Structuring his explorations, D’Ambrosio travels outside in. His poet’s eye lands first on that primary seat of superficiality, décor, or perhaps more accurately named “facades,” where inner hopes are reflected outward. An implacable cynicism insists that the way we craft our surroundings to represent us often belies personal quintessence. In his tour of manufactured homes in Washington, D’Ambrosio bemoans “a sincere imitation of [a regular house] […]. It’s that inserted layer of sincerity that rings false.” The falseness here is the attempt to sell a pre-packaged life, free of inconveniences like thought, or self-reflection, or deciding who you are, and the tragedy is the high rate of sale. An analogous response to the dour Moscow Hotel, where the rooms are “an imitation of something nice, an arrangement of resemblances,” yields to a measure of sympathy at an orphanage in Svirstroy, where a boy’s room, with its pictures of rock stars and cars, is “pretty much a rendition of a boy’s room in America, but without the wherewithal.” The author’s more optimistic tone at the orphanage can be attributed to the simple fact that his subjects there are children. If an unhelpful woman in a Russian information booth indicates hopelessness, it is because she has succumbed to the message of her surroundings, whereas Russian kids smoking and using cigarettes as currency is actually “kind of cute.” “The absence of ‘real’ money is essentially the absence of a future,” he says, acknowledging an adult’s perspective. Yet, as children, they have yet to interpret what their cultural décor tells them.

The dynamism of D’Ambrosio’s approach peaks in what paradoxically seems the sole tepid essay in Loitering, a discussion of Richard Brautigan, of whose writing he doesn’t seem particularly fond. One wonders, at first, how the essay made it into the collection. “Brautigan never wrote elegant prose. The sentences sound broken…” he says, before trying to decode Brautigan’s “failed metaphors.” Eventually, he attempts to flip this harsh assessment by suggesting failure as the salient aspect of Brautigan’s work, the word in this case not indicating objectives unmet, but rather that brokenness and incompletion are necessary conditions for the working artist. “Failure is where his writing lives,” D’Ambrosio says. Brautigan’s suicide cinched together his work and his selfhood, reifying D’Ambrosio’s congruence of silence and death. “All his sentences ever needed for completion was a death.”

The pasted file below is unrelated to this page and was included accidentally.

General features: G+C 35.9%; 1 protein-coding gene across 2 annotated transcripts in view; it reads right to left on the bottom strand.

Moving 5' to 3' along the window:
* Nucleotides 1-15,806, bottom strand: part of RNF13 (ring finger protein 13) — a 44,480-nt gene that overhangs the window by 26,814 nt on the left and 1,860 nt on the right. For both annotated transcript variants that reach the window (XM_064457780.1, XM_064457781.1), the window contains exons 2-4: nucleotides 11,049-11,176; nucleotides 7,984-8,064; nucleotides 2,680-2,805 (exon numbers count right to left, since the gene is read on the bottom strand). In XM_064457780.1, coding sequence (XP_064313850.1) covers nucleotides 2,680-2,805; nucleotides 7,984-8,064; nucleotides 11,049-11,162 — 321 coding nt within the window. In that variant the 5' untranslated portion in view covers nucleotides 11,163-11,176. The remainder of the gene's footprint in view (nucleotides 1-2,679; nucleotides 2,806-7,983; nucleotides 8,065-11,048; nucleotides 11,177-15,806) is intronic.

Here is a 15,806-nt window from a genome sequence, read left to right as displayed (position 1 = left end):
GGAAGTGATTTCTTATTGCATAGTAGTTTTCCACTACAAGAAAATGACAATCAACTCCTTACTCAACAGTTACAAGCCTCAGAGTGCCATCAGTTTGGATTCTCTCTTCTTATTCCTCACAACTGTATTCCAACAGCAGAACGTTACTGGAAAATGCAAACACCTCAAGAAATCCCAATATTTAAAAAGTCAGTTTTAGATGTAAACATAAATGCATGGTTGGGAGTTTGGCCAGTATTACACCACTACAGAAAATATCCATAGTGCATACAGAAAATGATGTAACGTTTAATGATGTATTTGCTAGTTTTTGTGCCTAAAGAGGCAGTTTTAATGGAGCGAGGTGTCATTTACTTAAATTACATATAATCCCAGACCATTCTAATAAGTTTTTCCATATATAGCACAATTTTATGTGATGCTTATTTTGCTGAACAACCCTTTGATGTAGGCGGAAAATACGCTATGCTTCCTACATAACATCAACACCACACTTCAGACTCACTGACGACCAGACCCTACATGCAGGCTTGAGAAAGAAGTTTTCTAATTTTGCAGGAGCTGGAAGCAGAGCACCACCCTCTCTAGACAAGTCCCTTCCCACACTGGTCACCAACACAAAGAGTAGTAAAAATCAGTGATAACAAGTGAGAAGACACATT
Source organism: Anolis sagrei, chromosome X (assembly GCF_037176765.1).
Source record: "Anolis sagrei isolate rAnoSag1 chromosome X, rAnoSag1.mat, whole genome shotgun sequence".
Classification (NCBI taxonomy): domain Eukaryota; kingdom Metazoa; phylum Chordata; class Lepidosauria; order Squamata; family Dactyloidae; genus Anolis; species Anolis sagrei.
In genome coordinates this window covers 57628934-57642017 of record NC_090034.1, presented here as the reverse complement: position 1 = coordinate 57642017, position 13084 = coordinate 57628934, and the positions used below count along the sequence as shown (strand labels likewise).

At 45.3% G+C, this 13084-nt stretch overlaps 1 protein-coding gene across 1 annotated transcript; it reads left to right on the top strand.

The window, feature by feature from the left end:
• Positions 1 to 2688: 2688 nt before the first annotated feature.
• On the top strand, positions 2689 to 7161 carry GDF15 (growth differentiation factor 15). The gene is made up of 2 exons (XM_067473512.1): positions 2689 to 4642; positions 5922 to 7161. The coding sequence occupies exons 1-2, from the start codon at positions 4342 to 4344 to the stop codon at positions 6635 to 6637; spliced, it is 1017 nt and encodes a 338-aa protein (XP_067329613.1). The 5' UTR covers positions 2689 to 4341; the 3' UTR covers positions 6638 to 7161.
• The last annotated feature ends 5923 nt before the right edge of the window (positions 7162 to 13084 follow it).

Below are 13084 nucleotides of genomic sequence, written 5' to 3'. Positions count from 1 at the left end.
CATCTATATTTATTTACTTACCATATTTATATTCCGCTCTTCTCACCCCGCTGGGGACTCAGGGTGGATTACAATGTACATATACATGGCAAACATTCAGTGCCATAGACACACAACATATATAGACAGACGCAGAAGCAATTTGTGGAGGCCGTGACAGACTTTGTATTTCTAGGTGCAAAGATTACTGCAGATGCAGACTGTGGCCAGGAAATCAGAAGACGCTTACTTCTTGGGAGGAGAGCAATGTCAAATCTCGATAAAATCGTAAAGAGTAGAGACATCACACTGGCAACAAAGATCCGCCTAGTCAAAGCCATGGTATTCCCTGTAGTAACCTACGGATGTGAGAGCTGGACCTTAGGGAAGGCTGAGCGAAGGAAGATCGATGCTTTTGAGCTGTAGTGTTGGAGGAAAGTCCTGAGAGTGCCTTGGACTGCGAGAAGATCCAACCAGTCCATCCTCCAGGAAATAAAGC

His comparatively inchoate thoughts on Brautigan, then, get their own chapter and title, but are really an elaborate authorial aside: “I’m oversimplifying here,” “I’m throwing these ideas out scattershot.” D’Ambrosio allows a somewhat tenuous conclusion like the one he draws about Brautigan because he, in fact, rejects conclusions. His goal is to translate to the page the rhythms and music of human behavior as he hears it and feels it. “The critical difference between a poet and a regular citizen is that the poet seeks [the realm of doubt]; it’s where he works, where his office is.”

Of his early experiences reading fiction, D’Ambrosio says, “I saw that stories looked squarely and bravely at lives without criticizing or condemning them.” Through the personal essay, he attempts a similar rendition of truth by presenting himself as a living creation-in-flux. In Loitering, D’Ambrosio’s perceptions are shockingly acute, his locutions impressive, his flourishes soaring. But it is the loose breath, the brave brokenness, the admitted limitation that ultimately gives his essays life.

Contributor

Geoffrey Young

GEOFFREY YOUNG is a writer living in Brooklyn.